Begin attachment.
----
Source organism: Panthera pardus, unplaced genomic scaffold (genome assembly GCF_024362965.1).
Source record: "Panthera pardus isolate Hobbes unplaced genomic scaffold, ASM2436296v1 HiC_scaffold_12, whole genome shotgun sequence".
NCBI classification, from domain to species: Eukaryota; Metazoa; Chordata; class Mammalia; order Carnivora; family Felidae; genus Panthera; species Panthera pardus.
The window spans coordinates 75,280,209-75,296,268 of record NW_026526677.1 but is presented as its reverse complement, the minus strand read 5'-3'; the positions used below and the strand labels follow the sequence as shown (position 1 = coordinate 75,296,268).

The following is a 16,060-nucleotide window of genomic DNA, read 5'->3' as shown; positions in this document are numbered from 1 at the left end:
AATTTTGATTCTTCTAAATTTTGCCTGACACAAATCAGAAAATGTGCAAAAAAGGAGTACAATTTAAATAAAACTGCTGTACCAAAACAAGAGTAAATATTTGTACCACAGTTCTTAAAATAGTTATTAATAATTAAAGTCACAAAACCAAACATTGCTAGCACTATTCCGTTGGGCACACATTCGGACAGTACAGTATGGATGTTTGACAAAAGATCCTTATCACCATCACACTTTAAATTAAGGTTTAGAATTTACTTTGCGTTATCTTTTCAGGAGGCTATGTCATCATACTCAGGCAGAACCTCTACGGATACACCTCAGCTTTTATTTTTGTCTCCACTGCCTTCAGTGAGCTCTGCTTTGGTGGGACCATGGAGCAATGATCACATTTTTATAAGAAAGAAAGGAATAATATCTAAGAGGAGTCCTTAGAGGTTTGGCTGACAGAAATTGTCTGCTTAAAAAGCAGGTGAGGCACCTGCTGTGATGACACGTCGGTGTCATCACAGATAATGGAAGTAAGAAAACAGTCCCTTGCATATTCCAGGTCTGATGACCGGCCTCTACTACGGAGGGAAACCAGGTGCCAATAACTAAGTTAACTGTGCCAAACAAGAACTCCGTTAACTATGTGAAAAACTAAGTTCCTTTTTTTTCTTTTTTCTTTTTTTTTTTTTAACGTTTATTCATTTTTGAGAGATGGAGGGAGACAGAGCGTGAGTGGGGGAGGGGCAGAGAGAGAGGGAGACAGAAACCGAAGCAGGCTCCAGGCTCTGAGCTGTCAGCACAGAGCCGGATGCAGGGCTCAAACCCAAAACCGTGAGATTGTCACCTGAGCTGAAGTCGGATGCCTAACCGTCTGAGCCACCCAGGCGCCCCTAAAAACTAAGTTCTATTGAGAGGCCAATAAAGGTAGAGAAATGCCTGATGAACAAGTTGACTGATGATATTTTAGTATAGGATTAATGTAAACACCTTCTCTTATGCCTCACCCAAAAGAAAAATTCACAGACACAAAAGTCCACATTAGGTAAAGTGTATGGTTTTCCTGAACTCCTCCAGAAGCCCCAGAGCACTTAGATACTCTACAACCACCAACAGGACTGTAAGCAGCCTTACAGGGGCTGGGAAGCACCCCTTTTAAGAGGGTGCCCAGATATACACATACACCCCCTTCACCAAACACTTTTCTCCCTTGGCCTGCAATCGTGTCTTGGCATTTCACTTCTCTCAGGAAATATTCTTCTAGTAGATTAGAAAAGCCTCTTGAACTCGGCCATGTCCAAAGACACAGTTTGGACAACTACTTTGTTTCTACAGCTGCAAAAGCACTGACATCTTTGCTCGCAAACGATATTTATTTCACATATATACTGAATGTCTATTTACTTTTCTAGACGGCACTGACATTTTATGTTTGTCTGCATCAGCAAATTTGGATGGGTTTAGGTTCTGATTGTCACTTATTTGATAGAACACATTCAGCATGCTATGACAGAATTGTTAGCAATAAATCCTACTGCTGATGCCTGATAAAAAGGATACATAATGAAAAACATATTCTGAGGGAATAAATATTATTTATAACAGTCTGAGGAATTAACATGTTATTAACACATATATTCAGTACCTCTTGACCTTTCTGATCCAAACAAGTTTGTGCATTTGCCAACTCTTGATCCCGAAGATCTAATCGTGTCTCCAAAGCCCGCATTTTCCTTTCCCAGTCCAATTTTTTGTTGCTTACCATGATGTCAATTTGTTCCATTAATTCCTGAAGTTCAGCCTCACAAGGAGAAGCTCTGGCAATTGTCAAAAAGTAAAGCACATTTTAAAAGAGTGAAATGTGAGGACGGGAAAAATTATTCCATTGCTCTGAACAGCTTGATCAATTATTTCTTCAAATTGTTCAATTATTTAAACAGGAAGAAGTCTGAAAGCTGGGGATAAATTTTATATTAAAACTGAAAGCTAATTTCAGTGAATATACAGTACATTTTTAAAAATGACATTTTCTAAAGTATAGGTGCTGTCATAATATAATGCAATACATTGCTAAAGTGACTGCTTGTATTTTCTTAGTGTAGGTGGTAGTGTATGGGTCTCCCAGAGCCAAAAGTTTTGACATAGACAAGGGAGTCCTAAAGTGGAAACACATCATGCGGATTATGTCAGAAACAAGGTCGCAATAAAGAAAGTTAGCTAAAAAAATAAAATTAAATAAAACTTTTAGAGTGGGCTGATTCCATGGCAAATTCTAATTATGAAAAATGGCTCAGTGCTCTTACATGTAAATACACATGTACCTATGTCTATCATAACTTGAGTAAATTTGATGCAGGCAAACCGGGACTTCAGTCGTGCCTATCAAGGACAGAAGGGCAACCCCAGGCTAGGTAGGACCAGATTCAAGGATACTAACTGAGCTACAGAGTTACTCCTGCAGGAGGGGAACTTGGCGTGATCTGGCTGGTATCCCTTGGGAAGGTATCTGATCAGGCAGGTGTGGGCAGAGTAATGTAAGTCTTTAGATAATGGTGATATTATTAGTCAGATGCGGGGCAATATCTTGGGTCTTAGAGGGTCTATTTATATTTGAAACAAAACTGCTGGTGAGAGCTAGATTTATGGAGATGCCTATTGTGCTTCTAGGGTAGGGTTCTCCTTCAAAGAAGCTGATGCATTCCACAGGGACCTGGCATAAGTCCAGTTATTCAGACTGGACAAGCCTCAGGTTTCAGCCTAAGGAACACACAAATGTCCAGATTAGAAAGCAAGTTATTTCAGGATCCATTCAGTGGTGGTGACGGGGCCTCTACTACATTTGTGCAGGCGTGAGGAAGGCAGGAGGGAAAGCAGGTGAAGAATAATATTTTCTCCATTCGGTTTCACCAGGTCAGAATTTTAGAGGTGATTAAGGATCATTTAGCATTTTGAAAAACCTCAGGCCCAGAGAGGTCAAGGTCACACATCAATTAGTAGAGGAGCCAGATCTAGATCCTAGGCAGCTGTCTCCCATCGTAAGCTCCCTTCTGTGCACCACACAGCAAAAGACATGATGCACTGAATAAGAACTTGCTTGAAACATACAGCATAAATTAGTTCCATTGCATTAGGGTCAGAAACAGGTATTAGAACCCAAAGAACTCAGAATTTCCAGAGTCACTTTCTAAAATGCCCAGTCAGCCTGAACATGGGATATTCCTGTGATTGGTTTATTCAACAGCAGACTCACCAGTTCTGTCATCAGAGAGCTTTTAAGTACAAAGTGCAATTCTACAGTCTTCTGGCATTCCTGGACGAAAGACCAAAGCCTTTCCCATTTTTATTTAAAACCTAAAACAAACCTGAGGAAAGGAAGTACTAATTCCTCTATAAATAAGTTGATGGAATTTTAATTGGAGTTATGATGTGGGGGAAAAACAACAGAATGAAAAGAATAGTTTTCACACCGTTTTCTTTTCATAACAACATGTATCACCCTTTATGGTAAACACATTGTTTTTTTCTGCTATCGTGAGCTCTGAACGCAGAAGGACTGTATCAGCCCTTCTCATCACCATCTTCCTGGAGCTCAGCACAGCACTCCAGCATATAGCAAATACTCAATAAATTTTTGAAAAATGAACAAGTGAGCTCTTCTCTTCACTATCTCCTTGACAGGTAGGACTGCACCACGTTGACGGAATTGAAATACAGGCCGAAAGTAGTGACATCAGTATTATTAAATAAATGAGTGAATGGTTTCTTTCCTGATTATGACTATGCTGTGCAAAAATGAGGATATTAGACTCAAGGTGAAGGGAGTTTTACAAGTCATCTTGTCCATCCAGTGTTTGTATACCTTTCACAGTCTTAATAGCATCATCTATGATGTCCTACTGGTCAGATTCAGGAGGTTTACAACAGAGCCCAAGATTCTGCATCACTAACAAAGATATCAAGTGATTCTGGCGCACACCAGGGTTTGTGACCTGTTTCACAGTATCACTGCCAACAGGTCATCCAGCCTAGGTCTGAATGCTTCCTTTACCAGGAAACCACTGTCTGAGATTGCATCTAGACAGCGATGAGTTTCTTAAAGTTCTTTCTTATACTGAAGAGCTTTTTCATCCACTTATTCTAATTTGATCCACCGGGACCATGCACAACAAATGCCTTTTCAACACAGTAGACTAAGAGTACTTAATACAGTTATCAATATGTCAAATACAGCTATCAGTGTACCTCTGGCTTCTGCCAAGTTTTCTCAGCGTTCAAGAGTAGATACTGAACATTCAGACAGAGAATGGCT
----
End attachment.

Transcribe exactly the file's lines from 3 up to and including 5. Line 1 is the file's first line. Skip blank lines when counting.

NCBI classification, from domain to species: Eukaryota; Metazoa; Chordata; class Mammalia; order Carnivora; family Felidae; genus Panthera; species Panthera pardus.
The window spans coordinates 75,280,209-75,296,268 of record NW_026526677.1 but is presented as its reverse complement, the minus strand read 5'-3'; the positions used below and the strand labels follow the sequence as shown (position 1 = coordinate 75,296,268).

The following is a 16,060-nucleotide window of genomic DNA, read 5'->3' as shown; positions in this document are numbered from 1 at the left end: